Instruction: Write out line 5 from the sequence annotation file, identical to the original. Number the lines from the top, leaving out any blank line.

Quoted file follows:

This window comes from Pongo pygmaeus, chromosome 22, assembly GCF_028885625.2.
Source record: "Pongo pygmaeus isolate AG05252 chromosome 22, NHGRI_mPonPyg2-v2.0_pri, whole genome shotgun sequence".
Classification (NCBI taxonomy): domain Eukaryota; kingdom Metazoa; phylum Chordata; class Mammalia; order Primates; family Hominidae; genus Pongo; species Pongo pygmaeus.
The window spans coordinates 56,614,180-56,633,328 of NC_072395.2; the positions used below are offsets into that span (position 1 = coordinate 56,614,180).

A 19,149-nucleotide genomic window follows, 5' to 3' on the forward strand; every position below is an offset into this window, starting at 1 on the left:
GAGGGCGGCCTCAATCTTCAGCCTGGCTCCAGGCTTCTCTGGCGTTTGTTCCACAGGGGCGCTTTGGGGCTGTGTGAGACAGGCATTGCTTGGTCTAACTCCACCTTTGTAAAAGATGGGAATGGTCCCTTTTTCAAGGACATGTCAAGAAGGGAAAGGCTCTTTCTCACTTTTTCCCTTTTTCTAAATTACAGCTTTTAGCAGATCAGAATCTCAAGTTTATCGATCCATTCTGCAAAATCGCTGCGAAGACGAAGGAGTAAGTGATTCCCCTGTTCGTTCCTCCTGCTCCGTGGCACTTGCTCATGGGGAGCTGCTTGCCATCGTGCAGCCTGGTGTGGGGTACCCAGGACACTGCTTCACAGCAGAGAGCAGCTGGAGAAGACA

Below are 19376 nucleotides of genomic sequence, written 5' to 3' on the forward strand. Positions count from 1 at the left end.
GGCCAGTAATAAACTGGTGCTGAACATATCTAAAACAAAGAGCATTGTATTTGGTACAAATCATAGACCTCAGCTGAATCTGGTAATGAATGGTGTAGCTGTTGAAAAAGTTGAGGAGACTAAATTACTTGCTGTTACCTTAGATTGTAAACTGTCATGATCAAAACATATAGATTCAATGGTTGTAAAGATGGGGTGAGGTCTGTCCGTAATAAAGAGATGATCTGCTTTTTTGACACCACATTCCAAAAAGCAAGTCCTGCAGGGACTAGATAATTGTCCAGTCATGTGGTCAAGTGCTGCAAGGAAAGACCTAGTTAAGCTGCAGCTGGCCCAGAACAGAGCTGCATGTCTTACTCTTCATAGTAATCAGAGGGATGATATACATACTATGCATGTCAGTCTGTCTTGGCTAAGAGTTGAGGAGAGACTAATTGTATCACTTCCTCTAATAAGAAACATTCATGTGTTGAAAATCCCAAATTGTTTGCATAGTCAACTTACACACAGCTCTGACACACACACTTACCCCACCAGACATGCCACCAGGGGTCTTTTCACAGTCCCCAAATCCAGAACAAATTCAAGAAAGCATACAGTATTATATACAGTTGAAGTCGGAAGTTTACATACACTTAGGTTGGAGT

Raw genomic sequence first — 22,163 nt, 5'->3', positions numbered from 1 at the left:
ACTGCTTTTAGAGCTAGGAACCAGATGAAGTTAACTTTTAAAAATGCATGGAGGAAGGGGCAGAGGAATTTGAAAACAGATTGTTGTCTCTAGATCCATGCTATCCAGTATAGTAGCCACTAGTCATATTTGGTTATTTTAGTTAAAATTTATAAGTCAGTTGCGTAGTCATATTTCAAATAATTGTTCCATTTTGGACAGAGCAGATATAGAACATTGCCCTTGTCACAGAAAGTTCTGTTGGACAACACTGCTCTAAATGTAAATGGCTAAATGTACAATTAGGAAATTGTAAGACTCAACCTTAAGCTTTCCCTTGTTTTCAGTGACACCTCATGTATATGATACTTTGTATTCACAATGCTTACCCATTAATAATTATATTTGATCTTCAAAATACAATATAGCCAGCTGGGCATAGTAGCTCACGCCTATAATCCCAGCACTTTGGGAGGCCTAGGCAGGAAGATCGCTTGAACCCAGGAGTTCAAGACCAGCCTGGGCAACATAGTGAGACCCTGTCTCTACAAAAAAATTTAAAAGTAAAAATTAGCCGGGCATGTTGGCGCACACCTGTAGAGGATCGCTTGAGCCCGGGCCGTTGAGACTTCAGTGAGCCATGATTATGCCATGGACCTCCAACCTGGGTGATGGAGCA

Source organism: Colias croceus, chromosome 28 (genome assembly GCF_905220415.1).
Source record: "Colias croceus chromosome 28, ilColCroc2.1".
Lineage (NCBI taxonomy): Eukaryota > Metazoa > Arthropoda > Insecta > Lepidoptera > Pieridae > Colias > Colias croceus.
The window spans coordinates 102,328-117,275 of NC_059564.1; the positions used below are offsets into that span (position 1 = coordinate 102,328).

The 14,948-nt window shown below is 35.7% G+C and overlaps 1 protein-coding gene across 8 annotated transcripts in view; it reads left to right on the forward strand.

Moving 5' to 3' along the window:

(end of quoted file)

A 19,149-nucleotide genomic window follows, 5' to 3' on the forward strand; every position below is an offset into this window, starting at 1 on the left: